Winner of the juried 2005 and 2008 Niche award for blown glass and finalist for 2010 – awarded by Niche magazine for the best of blown glass in the United States – Randy Strong – artist and designer in hot glass for 45 years, has worked continuously throughout his career producing innovative designs in glass that continually influence the ever changing and growing community of studio glass artists.
Randy is one of a handful of the early pioneering American Glass Artists to help define American Studio Art Glass. Before he was to enter the world of glass however, he began his broad education in the arts by working in and collecting photography. In the late 60s he was working as an events photographer for the Oakland Tribune, and for a brief period, was privileged to work with and learn from photographer Ansel Adams.
His first taste of working in glass came in 1969 at the California College of Arts and Crafts in Oakland, Calif. where he began by studying ceramics and was fortunate to have as his mentor, the renowned ceramicist, Peter Voulkos.
Upon graduation in 1970 he received one of the first scholarships to the University of Art in Osaka, Japan as one of the first exchange students between the Universities of Calif., Calif. College of Arts and Crafts, and Osaka, Japan. That grounding in ceramics led him into the largely unknown (at that time ) frontier of studio art glass. In 1970, he was with Dale Chihuly when Dale and the Haubergs selected the location for the now renowned Pilchuck Glass School in Seattle, Washington – and the journey into that frontier was well underway.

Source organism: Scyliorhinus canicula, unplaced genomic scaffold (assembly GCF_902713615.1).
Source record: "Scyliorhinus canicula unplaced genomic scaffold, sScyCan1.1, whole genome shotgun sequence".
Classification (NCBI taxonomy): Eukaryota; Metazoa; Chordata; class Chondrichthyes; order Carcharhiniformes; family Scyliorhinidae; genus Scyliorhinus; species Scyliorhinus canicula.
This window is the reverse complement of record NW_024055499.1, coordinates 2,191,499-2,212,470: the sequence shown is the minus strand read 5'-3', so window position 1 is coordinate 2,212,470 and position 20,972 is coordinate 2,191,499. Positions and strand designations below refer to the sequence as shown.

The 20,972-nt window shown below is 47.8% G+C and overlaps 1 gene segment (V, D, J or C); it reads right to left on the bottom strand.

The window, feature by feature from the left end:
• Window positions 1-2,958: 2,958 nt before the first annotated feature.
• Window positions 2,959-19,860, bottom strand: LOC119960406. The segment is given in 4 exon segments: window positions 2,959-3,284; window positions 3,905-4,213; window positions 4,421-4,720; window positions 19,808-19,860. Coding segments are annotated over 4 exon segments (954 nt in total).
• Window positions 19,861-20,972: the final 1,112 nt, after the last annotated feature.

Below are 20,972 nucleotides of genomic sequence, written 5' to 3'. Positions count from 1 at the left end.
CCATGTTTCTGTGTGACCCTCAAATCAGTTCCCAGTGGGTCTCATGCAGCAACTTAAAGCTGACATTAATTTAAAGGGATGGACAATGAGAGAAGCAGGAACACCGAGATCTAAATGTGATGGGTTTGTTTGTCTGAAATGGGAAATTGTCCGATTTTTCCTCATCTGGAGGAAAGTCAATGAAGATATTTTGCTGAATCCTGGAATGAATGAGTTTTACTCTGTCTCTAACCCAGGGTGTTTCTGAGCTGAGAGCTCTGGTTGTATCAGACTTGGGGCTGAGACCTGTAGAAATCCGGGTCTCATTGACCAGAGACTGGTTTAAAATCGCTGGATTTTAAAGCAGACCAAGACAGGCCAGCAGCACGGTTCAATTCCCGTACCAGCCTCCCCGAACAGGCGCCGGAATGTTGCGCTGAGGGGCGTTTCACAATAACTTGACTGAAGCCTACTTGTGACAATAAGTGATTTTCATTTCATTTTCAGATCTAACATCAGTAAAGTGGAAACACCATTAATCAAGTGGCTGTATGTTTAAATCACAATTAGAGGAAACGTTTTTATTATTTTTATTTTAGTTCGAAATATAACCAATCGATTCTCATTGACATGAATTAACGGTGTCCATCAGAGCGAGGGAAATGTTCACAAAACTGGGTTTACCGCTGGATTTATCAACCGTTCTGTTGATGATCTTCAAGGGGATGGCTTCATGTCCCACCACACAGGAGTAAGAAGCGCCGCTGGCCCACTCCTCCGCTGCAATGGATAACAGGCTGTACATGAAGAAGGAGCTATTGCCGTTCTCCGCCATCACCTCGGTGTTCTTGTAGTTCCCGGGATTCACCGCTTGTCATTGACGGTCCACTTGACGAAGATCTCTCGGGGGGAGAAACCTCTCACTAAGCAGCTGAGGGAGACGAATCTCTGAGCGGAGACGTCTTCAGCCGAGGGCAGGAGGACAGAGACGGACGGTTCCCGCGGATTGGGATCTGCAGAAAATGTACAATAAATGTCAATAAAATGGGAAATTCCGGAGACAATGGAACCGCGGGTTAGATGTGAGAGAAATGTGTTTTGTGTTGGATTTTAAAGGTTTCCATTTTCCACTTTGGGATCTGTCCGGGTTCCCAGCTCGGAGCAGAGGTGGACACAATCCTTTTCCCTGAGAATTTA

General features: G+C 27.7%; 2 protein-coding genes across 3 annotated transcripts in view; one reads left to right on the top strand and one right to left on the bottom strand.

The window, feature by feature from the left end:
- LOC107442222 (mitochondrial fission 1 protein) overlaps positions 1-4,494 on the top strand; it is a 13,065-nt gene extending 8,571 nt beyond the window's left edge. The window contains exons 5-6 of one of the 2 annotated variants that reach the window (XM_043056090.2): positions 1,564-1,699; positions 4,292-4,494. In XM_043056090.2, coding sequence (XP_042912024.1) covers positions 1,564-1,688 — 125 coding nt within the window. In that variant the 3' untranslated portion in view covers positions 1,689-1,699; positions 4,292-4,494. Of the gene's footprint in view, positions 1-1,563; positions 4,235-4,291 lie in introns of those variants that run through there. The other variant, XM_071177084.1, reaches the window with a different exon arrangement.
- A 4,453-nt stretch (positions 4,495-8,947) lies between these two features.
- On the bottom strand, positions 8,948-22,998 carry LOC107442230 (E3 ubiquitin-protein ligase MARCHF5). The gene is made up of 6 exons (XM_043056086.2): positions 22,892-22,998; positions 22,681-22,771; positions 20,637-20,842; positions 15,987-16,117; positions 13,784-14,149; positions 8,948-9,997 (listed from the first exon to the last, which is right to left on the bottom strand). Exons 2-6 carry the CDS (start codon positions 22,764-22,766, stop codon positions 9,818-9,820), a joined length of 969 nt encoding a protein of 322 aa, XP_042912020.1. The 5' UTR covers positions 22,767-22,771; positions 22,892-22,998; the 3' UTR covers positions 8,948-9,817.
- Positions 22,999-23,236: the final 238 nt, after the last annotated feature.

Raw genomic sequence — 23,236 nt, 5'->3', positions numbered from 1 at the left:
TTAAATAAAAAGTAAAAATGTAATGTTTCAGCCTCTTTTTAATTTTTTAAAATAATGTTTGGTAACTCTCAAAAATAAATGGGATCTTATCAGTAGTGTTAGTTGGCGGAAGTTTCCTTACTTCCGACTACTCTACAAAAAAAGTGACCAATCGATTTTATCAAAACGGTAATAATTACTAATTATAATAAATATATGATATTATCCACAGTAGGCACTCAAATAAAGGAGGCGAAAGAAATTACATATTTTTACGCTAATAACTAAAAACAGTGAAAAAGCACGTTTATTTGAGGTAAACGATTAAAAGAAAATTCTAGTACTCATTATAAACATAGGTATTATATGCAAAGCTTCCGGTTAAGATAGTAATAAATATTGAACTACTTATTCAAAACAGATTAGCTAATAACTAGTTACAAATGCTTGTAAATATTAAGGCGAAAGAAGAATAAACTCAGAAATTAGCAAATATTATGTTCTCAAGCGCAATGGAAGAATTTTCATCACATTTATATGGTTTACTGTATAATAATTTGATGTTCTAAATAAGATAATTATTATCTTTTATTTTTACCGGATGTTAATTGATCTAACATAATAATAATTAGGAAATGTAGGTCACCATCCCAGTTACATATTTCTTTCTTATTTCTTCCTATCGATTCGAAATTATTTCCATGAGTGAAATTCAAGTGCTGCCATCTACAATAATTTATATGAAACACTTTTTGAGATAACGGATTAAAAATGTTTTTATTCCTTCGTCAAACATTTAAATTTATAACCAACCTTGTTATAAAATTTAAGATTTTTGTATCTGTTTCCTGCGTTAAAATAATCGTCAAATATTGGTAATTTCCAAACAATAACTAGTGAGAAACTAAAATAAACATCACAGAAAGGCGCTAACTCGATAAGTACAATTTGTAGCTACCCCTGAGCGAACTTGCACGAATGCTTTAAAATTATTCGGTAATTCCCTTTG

In 1970, he started his own glass studio in Berkeley, California where he created glass techniques still used by glass artists today. From 1971-2013, visitors to the R. Strong Glass studio saw hand-blown glass being made up close.
His work, ranging from his distinctive crystal and gold goblets and his ground-breaking work with dichroic glass, to his imposing cast sculptures, and now his seemingly gravity defying, color saturated, multi-piece sculptures, have been acquired by collectors internationally and are a part of collections ranging from The Corning Museum in New York, to the Louvre in Paris. During his career, Randy has received numerous national and international awards, proving his place in the American Studio Glass Movement.
After 45 years of making distinctive work in glass, he is continuing to make a limited number of pieces a year while he compiles his book The Glassmakers, spotlighting and detailing the history of the pioneers in glass responsible for creating what now exists as the American Glass Movement.